Can new software help journalists do a better job of gathering, organizing and making sense out of newsworthy information? That's the question the Knight Lab has set out to answer through our Untangled project. When Joe Germuska wrote about Untangled in April, we were imagining a multipurpose "browser-based knowledge management" tool that would help journalists keep track of information they found online. Since then, we have explored this idea through a variety of approaches: by...

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  • Tasneem Raja on growing an interactive news team, skill-sharing and smart approaches to data

    Using the theory ‘Hire humans. Not skills. Not roles.’ as inspiration, the Lab’s profiles are Q&As with smart people who are shaping the future of media. Catch up and/or follow the series here. Meeting the lovely Tasneem Raja was the highlight of my week during 2012's South by Southwest Interactive Conference. Formerly a staff writer at The Chicago Reader and the news apps editor at The Bay Citizen, she is now an editor at Mother Jones leading their interactive storytelling team. She is...

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  • Chase Davis on data-driven decision making for news projects

    Using the theory ‘Hire humans. Not skills. Not roles.’ as inspiration, the Lab’s profiles are Q&As with highly-impressive makers and strategists from media and its fringes, each with unique perspectives on journalism, publishing and communications technology. We’re talking to smart people who are shaping the future of media. Not all of them work in a newsroom, not all are big names, not all have fancy titles, but each is a bright person with something to...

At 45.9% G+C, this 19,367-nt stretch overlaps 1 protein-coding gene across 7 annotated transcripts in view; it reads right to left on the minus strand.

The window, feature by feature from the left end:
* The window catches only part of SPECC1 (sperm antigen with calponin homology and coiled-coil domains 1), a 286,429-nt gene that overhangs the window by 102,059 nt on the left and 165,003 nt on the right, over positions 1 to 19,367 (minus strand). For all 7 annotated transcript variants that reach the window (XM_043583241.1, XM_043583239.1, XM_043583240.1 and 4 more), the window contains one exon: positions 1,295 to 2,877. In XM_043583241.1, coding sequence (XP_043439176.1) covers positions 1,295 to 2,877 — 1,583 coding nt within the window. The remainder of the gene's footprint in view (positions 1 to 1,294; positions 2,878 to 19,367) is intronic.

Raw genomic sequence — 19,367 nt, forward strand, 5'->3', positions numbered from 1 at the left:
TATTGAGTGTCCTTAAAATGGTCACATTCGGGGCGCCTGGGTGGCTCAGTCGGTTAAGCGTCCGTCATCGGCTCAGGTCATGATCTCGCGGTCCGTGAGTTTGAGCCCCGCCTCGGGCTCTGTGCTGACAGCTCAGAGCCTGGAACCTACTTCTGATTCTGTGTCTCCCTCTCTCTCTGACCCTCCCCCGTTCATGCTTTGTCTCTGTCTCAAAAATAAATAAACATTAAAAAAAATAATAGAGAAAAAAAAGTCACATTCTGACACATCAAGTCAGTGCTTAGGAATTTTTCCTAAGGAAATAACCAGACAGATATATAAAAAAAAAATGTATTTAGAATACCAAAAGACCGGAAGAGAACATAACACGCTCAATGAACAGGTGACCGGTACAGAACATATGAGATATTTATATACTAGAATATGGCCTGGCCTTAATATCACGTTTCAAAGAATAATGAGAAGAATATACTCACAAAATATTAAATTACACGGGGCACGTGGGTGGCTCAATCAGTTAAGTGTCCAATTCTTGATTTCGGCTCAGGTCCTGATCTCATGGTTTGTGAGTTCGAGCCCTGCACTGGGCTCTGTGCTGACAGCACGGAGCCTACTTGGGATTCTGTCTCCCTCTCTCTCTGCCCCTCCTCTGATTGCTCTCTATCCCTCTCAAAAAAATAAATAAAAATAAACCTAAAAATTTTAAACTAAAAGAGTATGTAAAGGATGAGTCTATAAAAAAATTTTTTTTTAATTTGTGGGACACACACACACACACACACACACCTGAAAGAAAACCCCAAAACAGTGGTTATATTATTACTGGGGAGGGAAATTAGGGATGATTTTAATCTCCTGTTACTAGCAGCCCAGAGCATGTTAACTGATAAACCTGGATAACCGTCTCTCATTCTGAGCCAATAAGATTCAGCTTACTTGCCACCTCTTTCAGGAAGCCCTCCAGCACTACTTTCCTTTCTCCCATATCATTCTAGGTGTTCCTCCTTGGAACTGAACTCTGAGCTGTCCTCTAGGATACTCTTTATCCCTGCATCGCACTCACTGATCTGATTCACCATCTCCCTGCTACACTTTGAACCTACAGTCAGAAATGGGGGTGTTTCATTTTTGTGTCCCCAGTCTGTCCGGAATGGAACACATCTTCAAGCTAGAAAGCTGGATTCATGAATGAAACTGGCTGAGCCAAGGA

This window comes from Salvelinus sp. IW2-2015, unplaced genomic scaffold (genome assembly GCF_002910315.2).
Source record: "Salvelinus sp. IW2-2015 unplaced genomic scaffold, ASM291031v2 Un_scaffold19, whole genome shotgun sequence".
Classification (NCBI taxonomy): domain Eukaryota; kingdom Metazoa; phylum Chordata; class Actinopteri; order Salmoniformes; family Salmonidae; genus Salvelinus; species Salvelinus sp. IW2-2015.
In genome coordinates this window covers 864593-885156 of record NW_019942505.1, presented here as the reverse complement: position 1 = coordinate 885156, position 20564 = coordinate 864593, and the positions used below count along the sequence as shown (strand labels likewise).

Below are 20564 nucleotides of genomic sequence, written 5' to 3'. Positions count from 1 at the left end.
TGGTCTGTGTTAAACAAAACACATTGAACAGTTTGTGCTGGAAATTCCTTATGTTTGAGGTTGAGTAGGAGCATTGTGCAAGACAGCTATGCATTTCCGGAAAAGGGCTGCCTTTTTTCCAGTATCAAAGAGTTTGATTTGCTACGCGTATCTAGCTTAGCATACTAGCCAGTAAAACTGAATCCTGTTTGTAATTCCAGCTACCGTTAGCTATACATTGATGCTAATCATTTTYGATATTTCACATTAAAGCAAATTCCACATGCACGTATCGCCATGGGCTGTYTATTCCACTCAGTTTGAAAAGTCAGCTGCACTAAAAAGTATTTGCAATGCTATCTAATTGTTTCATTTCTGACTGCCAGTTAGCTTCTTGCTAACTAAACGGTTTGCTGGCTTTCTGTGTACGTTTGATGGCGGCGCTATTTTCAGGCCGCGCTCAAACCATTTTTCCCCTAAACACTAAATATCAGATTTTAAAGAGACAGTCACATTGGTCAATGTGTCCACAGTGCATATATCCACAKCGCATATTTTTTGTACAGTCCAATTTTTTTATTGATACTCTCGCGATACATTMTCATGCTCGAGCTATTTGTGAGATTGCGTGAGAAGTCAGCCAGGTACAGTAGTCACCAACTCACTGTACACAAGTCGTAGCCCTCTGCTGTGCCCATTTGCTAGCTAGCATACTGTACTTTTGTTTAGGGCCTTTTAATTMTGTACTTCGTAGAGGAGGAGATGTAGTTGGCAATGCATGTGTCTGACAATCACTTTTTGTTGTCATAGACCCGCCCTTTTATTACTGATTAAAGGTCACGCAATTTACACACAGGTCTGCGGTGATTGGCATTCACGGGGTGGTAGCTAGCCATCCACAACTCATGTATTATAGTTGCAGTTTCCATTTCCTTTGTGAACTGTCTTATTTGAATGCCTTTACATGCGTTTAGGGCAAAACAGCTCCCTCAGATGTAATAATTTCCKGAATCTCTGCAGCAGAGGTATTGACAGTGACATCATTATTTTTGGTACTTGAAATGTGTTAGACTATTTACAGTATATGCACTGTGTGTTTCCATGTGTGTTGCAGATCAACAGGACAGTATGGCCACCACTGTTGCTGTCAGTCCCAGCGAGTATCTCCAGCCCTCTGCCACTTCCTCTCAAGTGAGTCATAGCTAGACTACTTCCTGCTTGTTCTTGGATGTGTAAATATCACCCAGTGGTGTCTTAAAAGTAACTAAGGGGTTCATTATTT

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  • Travis Swicegood's real world data lessons from Texas Tribune

    Travis Swicegood Travis Swicegood, director of technology at  Texas Tribune, spoke this week at the latest Hacks/Hackers Chicago Meet-up about the challenges of working with public data — real world data, as Swicegood calls it. There are plenty of challenges in collecting, managing and presenting data from a state the size of Texas — 26 million people, 254 counties, five major cities and a gross state economy of $1.2 trillion. Swicegood shared just a few...

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  • Knight Lab's NICAR 2013 wrap up